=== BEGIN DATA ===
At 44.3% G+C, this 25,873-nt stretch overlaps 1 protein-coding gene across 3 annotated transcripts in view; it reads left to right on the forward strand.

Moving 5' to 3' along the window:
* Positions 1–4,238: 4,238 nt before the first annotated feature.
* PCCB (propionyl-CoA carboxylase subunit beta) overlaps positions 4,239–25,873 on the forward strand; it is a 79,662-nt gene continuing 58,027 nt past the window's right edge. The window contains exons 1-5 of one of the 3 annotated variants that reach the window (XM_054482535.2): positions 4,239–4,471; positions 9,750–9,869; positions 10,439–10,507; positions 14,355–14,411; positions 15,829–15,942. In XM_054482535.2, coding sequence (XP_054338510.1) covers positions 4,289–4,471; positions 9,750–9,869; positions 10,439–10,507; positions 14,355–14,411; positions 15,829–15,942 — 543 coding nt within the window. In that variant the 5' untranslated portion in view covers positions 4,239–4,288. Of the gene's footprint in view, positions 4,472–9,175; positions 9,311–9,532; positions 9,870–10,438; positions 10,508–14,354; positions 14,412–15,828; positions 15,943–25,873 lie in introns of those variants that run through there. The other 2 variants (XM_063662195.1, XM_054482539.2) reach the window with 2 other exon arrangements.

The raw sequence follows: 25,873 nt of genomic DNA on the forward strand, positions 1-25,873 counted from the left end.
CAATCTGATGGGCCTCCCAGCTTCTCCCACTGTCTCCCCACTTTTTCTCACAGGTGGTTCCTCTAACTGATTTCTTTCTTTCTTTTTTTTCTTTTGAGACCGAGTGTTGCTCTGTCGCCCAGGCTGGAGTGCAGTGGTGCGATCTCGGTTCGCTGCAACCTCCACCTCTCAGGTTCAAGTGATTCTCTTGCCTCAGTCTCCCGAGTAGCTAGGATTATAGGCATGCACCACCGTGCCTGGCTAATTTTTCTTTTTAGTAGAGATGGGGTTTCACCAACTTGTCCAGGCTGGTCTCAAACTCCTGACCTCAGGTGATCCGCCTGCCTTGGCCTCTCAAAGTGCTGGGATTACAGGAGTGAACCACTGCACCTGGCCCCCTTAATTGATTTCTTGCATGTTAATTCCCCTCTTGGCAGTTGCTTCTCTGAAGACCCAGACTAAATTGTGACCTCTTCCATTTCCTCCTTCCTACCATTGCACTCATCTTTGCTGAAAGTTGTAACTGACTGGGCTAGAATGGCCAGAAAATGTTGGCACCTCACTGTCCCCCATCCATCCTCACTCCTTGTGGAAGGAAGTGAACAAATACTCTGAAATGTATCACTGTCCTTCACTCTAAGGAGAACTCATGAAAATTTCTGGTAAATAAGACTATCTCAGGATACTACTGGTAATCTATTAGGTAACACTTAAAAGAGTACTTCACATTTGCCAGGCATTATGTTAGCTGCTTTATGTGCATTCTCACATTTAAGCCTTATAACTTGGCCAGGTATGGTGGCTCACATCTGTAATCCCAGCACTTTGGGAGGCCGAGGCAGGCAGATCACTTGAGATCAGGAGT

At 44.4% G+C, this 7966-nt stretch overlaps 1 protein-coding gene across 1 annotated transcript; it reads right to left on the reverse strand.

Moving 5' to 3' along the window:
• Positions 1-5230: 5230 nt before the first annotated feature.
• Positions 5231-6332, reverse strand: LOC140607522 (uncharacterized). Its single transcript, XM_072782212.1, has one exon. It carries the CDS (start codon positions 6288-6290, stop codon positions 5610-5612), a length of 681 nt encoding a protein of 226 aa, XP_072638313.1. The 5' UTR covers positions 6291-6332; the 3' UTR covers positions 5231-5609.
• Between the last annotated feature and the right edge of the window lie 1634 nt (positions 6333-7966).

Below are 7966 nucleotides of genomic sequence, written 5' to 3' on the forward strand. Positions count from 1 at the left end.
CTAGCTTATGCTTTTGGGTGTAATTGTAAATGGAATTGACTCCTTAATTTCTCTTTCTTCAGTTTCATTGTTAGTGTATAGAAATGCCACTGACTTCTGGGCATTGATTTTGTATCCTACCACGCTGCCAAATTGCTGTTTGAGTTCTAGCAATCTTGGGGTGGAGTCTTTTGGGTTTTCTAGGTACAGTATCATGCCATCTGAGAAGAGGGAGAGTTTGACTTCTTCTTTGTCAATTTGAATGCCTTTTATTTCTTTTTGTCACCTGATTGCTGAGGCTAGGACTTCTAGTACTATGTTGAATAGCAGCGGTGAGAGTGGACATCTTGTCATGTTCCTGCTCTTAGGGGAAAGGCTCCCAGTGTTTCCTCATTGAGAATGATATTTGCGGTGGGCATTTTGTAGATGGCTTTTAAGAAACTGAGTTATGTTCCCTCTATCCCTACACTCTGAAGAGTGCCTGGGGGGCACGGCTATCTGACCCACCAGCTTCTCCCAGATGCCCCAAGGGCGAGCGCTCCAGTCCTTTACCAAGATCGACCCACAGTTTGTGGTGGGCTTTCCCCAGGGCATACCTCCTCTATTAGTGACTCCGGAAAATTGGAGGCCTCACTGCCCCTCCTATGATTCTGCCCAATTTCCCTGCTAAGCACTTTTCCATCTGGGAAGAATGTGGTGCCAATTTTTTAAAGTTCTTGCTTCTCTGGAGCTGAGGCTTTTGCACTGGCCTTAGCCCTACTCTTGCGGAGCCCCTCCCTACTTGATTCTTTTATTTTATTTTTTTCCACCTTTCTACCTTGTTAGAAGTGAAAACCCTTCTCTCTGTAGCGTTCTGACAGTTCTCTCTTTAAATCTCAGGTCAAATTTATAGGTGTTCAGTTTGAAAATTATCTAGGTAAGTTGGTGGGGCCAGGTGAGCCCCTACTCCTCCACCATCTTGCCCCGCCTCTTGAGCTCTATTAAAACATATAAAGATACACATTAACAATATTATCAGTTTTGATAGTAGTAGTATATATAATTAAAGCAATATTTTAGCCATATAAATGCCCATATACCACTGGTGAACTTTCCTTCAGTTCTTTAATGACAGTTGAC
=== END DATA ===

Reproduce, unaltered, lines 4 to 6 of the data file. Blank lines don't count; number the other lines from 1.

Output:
* PCCB (propionyl-CoA carboxylase subunit beta) overlaps positions 4,239–25,873 on the forward strand; it is a 79,662-nt gene continuing 58,027 nt past the window's right edge. The window contains exons 1-5 of one of the 3 annotated variants that reach the window (XM_054482535.2): positions 4,239–4,471; positions 9,750–9,869; positions 10,439–10,507; positions 14,355–14,411; positions 15,829–15,942. In XM_054482535.2, coding sequence (XP_054338510.1) covers positions 4,289–4,471; positions 9,750–9,869; positions 10,439–10,507; positions 14,355–14,411; positions 15,829–15,942 — 543 coding nt within the window. In that variant the 5' untranslated portion in view covers positions 4,239–4,288. Of the gene's footprint in view, positions 4,472–9,175; positions 9,311–9,532; positions 9,870–10,438; positions 10,508–14,354; positions 14,412–15,828; positions 15,943–25,873 lie in introns of those variants that run through there. The other 2 variants (XM_063662195.1, XM_054482539.2) reach the window with 2 other exon arrangements.

The raw sequence follows: 25,873 nt of genomic DNA on the forward strand, positions 1-25,873 counted from the left end.
CAATCTGATGGGCCTCCCAGCTTCTCCCACTGTCTCCCCACTTTTTCTCACAGGTGGTTCCTCTAACTGATTTCTTTCTTTCTTTTTTTTCTTTTGAGACCGAGTGTTGCTCTGTCGCCCAGGCTGGAGTGCAGTGGTGCGATCTCGGTTCGCTGCAACCTCCACCTCTCAGGTTCAAGTGATTCTCTTGCCTCAGTCTCCCGAGTAGCTAGGATTATAGGCATGCACCACCGTGCCTGGCTAATTTTTCTTTTTAGTAGAGATGGGGTTTCACCAACTTGTCCAGGCTGGTCTCAAACTCCTGACCTCAGGTGATCCGCCTGCCTTGGCCTCTCAAAGTGCTGGGATTACAGGAGTGAACCACTGCACCTGGCCCCCTTAATTGATTTCTTGCATGTTAATTCCCCTCTTGGCAGTTGCTTCTCTGAAGACCCAGACTAAATTGTGACCTCTTCCATTTCCTCCTTCCTACCATTGCACTCATCTTTGCTGAAAGTTGTAACTGACTGGGCTAGAATGGCCAGAAAATGTTGGCACCTCACTGTCCCCCATCCATCCTCACTCCTTGTGGAAGGAAGTGAACAAATACTCTGAAATGTATCACTGTCCTTCACTCTAAGGAGAACTCATGAAAATTTCTGGTAAATAAGACTATCTCAGGATACTACTGGTAATCTATTAGGTAACACTTAAAAGAGTACTTCACATTTGCCAGGCATTATGTTAGCTGCTTTATGTGCATTCTCACATTTAAGCCTTATAACTTGGCCAGGTATGGTGGCTCACATCTGTAATCCCAGCACTTTGGGAGGCCGAGGCAGGCAGATCACTTGAGATCAGGAGT